Politico will need an army of podiatrists to extract its foot from its mouth after publishing the headline for the story below. The headline reads: "McConnell delivers first big win of Trump's presidency." If the use of the nuclear option for the first time to confirm a SCOTUS judge is a big win, then there is no more truth. It vanished on Friday. The smile on McConnell's face is delusion incarnate.


The above paragraph will please partisans on the left who see nothing the GOP does as anything but a loss for the country. But it will roll off the backs of those who believe that the Gorsuch confirmation was a huge victory.

Can the verdict that it was a terrible loss be justified not by taking sides but by appealing to values that are universal?

The tolerance test

Tolerance is a universal value, because tolerance seeks resolution of conflict, it sees a division into two sides as something to address, not to accept. The Senate operated on a binary premise and refused to seek a third way. There was little or no tolerance on either side. Even the evaluation of the candidate was split. He was either a fine upright and fair judge or someone whose record showed him to be a side-taker with a remarkable tendency to favor the powerful over the weak. Tolerance would have seen in such division a red flag.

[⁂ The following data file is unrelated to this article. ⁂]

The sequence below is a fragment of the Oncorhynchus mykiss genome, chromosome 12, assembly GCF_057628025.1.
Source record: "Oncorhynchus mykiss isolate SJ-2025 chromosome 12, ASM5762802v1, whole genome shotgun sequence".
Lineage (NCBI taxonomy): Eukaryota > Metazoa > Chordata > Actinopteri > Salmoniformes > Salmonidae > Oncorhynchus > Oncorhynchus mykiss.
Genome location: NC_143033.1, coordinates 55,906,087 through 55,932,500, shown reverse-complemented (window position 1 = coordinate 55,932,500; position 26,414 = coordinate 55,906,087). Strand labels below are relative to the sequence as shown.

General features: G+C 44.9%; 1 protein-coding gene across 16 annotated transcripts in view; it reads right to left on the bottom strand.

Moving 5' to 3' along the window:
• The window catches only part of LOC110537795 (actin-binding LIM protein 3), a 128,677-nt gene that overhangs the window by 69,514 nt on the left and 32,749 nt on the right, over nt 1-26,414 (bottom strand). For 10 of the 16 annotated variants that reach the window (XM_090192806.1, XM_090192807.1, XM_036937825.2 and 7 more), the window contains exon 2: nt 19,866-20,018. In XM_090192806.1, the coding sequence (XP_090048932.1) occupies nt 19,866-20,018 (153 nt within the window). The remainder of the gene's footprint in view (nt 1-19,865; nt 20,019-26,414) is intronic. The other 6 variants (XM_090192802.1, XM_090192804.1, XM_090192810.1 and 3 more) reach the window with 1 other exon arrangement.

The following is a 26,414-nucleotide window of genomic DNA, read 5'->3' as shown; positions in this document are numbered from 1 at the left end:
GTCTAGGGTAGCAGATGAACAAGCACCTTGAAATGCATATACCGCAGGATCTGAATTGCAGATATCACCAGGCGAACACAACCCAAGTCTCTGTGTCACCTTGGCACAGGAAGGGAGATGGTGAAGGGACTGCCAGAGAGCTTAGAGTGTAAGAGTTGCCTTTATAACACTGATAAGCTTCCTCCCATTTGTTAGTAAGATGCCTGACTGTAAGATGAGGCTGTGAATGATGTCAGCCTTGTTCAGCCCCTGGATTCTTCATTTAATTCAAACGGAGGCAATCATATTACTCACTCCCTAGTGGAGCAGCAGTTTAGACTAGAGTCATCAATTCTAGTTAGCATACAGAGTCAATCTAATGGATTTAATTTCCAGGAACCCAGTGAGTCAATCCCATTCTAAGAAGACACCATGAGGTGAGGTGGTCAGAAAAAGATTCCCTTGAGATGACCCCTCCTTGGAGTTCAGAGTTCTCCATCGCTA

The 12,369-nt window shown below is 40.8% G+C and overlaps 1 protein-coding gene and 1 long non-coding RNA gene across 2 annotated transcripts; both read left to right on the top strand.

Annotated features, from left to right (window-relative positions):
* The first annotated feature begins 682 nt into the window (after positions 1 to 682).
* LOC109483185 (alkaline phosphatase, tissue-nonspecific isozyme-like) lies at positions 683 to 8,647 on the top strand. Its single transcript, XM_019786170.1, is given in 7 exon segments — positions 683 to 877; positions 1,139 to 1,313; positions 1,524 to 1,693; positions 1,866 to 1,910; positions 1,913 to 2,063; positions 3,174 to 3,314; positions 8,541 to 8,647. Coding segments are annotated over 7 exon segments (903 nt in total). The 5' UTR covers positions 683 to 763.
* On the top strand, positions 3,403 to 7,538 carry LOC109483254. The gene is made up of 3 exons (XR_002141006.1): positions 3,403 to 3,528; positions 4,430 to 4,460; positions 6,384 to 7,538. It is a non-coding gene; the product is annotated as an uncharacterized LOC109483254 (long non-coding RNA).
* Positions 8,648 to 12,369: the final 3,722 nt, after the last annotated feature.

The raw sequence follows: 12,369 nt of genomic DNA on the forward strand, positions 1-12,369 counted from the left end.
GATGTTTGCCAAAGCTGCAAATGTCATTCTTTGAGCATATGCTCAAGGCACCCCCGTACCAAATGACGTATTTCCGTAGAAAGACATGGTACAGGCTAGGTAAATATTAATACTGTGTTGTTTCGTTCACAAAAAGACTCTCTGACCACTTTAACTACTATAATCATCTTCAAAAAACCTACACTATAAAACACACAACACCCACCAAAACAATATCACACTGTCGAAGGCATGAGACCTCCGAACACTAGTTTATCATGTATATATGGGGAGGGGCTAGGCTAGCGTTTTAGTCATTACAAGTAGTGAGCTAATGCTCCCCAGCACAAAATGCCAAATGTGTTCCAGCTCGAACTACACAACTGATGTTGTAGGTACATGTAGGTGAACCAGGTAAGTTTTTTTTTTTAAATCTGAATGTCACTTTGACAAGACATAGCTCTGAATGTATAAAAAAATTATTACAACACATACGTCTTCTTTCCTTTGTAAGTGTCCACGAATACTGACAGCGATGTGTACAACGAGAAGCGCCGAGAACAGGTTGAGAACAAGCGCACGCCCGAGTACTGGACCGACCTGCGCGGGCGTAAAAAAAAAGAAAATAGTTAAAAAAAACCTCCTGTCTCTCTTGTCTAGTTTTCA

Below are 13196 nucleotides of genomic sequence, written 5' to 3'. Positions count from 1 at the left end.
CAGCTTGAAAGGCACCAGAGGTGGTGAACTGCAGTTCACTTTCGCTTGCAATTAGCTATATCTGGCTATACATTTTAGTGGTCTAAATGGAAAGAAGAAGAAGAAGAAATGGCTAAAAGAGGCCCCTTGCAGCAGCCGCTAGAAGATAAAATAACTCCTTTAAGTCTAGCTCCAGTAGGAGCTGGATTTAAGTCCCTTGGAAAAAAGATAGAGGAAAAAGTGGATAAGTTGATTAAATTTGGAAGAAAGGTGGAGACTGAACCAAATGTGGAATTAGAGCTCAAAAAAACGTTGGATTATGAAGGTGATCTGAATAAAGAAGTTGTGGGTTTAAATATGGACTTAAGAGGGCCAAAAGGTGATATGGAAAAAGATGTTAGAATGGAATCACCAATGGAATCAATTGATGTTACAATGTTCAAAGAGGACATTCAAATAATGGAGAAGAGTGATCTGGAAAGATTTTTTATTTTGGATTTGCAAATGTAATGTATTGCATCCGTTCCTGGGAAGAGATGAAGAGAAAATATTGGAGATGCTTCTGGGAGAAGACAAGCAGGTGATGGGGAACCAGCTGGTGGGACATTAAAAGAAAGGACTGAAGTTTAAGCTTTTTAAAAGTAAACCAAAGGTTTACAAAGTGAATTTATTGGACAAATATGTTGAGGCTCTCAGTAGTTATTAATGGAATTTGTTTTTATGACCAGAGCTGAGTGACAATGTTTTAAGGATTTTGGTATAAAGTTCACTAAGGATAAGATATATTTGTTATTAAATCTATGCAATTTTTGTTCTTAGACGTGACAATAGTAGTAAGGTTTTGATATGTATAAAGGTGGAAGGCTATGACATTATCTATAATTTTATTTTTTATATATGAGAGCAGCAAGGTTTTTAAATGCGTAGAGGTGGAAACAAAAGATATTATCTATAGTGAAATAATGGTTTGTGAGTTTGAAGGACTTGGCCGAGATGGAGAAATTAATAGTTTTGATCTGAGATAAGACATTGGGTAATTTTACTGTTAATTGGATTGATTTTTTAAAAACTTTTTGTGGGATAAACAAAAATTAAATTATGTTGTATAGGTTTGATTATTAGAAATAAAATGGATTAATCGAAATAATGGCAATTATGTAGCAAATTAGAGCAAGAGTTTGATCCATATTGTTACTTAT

The helpfulness test

Helpfulness is what Jesus meant by love for both neighbor and enemy. Applied in the Gorsuch matter we would ask who was helped by the nuclear process?

Mr. Gorsuch most certainly was a beneficiary. Whether we will be is another matter. Gorsuch was advanced as a replacement for the late Judge Antonin Scalia. Scalia approved the election of George Bush as president and voted for Citizens United. Both decisions, it could be argued, have harmed us.


Democracy is more than majority rule.

It is an effort to govern by consensus. When two sides are evenly divided the better part of wisdom is to seek a compromise. Unfortunately, the battle lines were drawn well in advance of the Gorsuch hearings and democracy has suffered as a result. Clearer instances of this are found in the record of those who have actively worked at voter suppression and race-based gerrymandering.

What will it take?

What could happen to create some respite from a division that seems destined to fester? The answer is that if the resolution is not democratic, helpful and tolerant, it is lacking in the essential values that have accounted for human progress from the beginning.